Clinical Trial Using Checkpoint Inhibitor Durvalumab Alone or With Other Myeloma Therapies
Posted: Sep 28, 2016
Clinical Trial Using Checkpoint Inhibitor Durvalumab Alone or With Other Myeloma Therapies image

A new checkpoint inhibitor targeting PD-L1 is now in a myeloma clinical trial to be tested alone, with pomalidomide, or pomalidomide/dexamethasone. Checkpoint inhibitors take the "brakes" off the immune system so that it can be free to kill the myeloma cells. Durvalumab has already received fast-track approval by the FDA for bladder cancer for single-agent use. Because blood cancers like multiple myeloma are typically treated with combination therapies, durvalumab is being tested both alone and with other traditional myeloma combinations. This trial is for relapsed/refractory multiple myeloma patients and will be open in 13 trial sites in the US. To learn more about how to join this clinical trial, click here: Durvalumab Clinical Trial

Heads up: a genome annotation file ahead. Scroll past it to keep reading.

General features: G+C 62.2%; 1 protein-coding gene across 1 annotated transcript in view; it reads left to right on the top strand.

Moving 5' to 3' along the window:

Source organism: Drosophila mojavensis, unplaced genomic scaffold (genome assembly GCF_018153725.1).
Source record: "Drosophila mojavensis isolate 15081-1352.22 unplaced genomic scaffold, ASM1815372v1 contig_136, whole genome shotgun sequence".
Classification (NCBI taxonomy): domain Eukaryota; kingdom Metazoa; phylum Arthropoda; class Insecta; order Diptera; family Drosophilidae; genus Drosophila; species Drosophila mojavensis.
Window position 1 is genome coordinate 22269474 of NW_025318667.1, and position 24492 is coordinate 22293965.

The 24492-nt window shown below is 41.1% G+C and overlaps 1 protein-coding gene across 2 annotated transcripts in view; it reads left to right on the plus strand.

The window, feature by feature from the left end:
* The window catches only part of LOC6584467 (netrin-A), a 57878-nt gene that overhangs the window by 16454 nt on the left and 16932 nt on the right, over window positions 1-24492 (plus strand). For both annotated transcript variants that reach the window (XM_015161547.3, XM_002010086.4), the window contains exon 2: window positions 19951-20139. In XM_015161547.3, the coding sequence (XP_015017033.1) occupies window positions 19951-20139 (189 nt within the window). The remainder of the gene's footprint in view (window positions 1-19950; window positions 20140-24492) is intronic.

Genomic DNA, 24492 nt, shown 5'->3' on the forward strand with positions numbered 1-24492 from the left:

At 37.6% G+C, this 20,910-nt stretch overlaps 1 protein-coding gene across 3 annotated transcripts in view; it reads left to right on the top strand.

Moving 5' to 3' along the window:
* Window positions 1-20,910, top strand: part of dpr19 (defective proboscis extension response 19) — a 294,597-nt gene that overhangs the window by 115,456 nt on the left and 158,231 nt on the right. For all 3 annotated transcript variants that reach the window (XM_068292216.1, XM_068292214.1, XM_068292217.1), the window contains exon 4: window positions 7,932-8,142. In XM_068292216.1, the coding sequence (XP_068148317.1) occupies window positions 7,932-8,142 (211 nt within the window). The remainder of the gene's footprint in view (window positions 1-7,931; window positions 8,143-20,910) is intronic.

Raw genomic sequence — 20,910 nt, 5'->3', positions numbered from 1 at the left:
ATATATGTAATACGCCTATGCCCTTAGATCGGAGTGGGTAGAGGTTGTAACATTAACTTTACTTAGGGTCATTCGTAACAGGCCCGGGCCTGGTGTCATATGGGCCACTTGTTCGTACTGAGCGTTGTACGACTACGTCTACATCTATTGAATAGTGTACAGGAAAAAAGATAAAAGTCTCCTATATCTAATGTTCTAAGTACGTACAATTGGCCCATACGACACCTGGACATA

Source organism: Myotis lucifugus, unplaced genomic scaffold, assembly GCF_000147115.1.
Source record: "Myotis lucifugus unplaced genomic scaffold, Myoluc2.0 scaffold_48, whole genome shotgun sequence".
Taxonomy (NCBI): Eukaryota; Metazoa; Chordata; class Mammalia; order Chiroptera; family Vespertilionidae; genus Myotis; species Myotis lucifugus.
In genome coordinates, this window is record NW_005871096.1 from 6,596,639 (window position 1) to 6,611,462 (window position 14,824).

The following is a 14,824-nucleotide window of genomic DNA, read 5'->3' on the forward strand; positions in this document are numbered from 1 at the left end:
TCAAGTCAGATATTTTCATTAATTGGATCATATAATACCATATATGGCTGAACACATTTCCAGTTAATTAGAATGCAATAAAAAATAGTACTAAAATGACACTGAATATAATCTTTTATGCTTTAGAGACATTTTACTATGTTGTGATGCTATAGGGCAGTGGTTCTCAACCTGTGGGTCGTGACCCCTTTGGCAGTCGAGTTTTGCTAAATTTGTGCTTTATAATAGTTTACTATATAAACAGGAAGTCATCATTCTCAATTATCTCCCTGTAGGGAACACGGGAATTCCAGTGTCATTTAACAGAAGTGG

The author Jennifer Ahlstrom

about the author
Jennifer Ahlstrom

Myeloma survivor, patient advocate, wife, mom of 6. Believer that patients can help accelerate a cure by weighing in and participating in clinical research. Founder of Myeloma Crowd by HealthTree and the HealthTree Foundation.

Get the latest thought leadership on Myeloma delivered straight to your inbox.

Subscribe to the weekly "HealthTree Community for Myeloma Newsletter" for Myeloma news, life with Myeloma stories, Myeloma clinical trials, Myeloma 101 articles and events with Myeloma experts.

Thanks to our HealthTree Community for Myeloma Sponsors:

Legend Biotechnologies
Bristol Myers Squibb
Janssen Oncology

Follow Us

facebook instagram twitter youtube

Copyright © 2022 HealthTree Foundation. All Rights Reserved.

The HealthTree Foundation for Multiple Myeloma (formerly know as Myeloma Crowd) is a qualified 501(c)(3) tax-exempt organization. Tax ID 45-5354811